1 The Manufacturers Association of Nigeria (MAN) and the Standards Organization of Nigeria (SON) on Tuesday urged industry players to redefine their production processes to align with global standards.
2 SON Managing Director, Malam Farouk Salim, gave the advice at MAN’s 51st Annual General Meeting in Lagos on the theme: “Standards: An imperative for competitive manufacturing in a continental and global market.
Salim commended the manufacturers for playing to the set standards and supporting the fight against substandard products to engender the competitiveness of Nigerian products in the international market.
4 He said the agency would continue to ensure that local manufacturers are protected from importing counterfeit and substandard products circulating in the country.
5 Salim affirmed the agency’s determination to help businesses and manufacturers become competitive and successful through the various standardization and quality assurance standards available.
6 “The topic is relevant, with the African Continental Free Trade Area (AfCFTA), which would create new opportunities for African manufacturers to explore new grounds and exert a positive influence.
seven “This will bring competitiveness and increase the need for industries to improve their standards, as countries that adopt standards experience faster growth.
8 “We are, however, requesting more testing labs from the federal government and individuals and are prepared to work with manufacturers to improve continental market access,” he said.
9 Salim instructed the association to claim its right by insisting on a tax one-stop shop to be pursued by going to the National Assembly to strategize to achieve development.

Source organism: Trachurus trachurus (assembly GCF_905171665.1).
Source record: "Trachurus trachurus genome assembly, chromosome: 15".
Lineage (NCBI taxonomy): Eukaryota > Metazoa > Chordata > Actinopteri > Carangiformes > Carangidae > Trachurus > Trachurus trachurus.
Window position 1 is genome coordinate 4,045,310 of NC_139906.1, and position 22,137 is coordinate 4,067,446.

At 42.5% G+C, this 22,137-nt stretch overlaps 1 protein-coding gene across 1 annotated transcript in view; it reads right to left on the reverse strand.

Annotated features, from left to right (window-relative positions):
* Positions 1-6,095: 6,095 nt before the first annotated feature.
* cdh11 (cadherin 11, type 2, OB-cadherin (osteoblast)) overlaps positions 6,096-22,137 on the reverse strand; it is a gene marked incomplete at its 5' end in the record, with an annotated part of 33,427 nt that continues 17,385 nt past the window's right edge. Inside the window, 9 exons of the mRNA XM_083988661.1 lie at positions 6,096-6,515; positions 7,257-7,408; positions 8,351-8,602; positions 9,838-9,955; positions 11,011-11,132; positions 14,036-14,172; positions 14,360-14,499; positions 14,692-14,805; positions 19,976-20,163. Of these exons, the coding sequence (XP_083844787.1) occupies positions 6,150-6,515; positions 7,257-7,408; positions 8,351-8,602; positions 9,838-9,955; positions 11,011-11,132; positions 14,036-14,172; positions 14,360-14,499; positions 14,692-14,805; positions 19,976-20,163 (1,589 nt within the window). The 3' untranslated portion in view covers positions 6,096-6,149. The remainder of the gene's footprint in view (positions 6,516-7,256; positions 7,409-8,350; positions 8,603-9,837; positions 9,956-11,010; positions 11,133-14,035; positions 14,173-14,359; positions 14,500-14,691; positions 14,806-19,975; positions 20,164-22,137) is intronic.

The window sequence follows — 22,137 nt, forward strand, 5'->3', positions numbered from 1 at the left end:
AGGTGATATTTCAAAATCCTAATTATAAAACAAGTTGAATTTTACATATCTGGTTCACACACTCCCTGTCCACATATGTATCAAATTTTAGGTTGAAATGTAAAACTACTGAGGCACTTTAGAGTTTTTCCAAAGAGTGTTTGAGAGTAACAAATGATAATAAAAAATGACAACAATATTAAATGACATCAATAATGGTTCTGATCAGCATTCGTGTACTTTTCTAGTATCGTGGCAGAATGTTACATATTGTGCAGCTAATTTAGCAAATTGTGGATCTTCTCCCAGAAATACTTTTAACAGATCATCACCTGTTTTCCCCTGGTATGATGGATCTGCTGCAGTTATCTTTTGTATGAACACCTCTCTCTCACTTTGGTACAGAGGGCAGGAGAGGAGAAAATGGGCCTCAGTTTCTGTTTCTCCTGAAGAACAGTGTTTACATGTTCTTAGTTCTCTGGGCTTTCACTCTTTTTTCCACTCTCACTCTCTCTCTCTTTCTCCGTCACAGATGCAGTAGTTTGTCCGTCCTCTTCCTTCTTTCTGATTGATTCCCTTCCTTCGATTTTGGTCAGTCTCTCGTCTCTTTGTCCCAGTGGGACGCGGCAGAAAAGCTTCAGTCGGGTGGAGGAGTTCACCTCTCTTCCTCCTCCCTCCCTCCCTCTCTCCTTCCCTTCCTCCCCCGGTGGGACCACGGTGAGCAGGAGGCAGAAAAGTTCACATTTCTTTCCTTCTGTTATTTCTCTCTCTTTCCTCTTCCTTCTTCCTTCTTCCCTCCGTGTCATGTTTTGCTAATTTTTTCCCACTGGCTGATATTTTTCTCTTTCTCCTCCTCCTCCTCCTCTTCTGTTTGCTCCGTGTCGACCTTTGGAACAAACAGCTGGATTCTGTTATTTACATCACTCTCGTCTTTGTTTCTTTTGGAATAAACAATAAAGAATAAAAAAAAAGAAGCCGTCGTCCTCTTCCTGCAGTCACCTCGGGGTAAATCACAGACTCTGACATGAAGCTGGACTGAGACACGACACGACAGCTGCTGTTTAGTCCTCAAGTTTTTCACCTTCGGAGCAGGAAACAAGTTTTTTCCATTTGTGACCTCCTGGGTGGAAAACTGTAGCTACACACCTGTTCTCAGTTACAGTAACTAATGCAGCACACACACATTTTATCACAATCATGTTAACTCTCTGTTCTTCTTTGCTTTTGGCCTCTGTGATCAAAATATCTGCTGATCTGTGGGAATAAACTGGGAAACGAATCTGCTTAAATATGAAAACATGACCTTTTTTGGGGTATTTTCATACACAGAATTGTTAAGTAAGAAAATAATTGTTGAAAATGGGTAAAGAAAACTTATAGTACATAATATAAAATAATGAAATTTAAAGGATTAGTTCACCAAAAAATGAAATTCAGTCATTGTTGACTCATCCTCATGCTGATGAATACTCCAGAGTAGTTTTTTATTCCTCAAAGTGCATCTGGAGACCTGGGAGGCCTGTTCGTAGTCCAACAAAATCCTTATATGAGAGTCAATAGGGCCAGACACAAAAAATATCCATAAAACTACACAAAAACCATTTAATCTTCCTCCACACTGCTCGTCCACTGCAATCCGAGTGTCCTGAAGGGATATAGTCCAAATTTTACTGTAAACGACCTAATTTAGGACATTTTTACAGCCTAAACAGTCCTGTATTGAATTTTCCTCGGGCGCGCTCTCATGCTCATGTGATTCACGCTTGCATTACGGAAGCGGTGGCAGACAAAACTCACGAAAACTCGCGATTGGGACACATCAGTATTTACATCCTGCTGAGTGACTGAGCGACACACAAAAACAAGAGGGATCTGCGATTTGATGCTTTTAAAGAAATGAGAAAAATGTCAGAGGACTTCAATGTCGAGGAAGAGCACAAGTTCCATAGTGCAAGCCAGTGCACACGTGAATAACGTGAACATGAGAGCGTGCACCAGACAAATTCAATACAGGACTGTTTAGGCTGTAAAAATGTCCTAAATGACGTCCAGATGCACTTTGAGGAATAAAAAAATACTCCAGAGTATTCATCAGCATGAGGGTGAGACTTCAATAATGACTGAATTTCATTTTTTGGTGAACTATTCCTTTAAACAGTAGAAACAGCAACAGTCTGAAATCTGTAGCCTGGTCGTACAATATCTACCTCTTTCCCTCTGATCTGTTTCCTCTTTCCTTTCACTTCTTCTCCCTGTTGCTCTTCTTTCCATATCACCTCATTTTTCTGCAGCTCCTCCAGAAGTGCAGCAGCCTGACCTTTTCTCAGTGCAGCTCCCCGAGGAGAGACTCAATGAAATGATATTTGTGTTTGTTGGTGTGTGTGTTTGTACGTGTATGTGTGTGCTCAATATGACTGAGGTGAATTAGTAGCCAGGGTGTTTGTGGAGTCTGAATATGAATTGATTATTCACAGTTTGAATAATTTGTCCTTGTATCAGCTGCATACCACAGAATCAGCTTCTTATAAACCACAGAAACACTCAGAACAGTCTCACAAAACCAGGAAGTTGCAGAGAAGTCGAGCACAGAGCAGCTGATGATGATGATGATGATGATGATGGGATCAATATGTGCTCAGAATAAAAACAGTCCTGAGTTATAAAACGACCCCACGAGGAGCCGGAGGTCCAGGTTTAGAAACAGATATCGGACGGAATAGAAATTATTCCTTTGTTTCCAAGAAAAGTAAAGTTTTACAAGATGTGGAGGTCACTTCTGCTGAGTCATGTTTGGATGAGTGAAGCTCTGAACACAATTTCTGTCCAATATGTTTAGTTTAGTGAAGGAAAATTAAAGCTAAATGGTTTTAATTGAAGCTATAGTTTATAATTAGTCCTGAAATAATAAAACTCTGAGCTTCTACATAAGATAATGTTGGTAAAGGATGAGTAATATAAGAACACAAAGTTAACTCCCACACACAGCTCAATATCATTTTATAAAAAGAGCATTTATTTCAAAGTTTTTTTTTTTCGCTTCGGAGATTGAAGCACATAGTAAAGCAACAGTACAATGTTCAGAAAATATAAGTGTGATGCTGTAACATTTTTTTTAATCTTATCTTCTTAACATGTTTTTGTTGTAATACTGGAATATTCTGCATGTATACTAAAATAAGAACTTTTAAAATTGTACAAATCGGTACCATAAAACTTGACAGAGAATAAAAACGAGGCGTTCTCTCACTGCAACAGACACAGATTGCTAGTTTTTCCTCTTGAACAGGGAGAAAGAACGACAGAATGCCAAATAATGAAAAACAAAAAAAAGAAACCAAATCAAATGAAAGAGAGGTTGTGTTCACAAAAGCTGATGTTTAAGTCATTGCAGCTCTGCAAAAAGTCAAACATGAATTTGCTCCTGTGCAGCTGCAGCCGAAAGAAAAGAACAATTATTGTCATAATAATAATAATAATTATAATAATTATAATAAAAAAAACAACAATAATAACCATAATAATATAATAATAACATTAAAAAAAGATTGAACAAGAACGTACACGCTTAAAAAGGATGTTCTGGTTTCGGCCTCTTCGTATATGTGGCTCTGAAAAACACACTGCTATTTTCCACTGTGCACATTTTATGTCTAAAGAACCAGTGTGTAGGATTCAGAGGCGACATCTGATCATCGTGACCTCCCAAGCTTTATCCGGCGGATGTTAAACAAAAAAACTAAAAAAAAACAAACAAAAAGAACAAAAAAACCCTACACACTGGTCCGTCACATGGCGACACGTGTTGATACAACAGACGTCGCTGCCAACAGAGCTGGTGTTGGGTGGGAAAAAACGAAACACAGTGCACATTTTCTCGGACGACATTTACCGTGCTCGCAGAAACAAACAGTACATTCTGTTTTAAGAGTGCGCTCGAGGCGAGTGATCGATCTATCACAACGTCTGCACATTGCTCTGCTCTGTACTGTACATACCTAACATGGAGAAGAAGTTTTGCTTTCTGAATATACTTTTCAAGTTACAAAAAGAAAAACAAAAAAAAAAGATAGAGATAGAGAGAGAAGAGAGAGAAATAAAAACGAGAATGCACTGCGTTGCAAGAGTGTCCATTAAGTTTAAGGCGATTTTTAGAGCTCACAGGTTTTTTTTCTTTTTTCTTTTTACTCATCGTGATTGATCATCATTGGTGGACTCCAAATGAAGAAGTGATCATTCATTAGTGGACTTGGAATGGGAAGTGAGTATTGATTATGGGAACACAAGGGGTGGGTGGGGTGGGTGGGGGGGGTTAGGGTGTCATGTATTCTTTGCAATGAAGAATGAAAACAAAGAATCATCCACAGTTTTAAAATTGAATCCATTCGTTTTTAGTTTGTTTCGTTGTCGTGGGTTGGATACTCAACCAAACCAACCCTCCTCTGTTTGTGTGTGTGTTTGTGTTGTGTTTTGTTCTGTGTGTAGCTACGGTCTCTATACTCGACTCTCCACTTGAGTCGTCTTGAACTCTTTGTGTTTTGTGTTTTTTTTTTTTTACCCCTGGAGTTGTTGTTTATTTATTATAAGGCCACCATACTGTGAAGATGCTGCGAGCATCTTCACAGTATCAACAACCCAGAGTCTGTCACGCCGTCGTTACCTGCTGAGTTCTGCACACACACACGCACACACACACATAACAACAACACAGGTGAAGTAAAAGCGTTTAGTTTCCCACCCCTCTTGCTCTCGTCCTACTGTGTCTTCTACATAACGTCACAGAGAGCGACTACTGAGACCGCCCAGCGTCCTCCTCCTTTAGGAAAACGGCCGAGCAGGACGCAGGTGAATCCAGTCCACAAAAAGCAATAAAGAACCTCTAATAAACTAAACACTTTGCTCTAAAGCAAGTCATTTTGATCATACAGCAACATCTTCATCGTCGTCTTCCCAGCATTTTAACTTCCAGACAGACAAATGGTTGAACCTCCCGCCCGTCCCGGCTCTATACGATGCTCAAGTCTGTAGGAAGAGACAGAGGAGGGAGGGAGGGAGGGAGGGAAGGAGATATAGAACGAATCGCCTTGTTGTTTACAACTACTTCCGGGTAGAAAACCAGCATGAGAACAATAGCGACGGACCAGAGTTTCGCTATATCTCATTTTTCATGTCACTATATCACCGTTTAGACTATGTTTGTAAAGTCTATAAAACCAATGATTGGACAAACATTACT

ten Engineer Mansur Ahmed, president of MAN, assured that the manufacturers will continue to work with SON and ensure that members who do not perform according to established standards are addressed and accounted for.
11 Ahmed implored indigenous start-ups to adhere strictly to the standards in order to give their products the required edge in the AfCFTA.
12 He noted that the manufacturing industry was not where it should be due to its dependence on imported products.
13 “We are weak because we depend on imported goods.
14 No country survives by importing but by consuming and exporting what it produces,” he said.
15 Furthermore, the Chairman of the Apapa Branch, MAN, Mr. Frank Onyebu, said that the business environment in 2021 is challenging for manufacturing, especially due to the direct fallout from economic trends.
16 He added that most worrying was the fact that key operational challenges identified in the past still haunted the real sector.
17 He said resilience could be the reason most Apapa Axis makers were still in business despite ever-increasing inputs.
18 “We have not yet recovered from the impact of COVID-19 on the sector.
19 “Our quest to continue creating jobs for unemployed young people who team up is threatened by these challenges.
20 “Job losses are imminent with supply chain disruptions, raw material scarcity, production line disruptions, homeland security, currency illiquidity, restraints, inflationary pressures, l weakening purchasing power, poor public infrastructure, multiple taxation and port-related problems.
21 “However, these challenges are not just limited to the manufacturing sector.
22 “This calls for drastic and urgent interventions to warn of its effects on the economy by rehabilitating road networks, creating policies that encourage manufacturers and provide lasting solutions to the traffic jam around ports and the Apapa axis,” he said.
23 Environmentalist and Chief Executive of the Lagos State Environment and Protection Agency (LASEPA), Ms. Dolapo Fasawe, has hinted that the agency is stepping up its plans to reduce harmful emissions from industrial activities .
24 She added that the agency had reduced the statutory fee for manufacturers by 50 percent.
25 She added that industrial waste would continue to be properly handled in a sustainable way and recycled.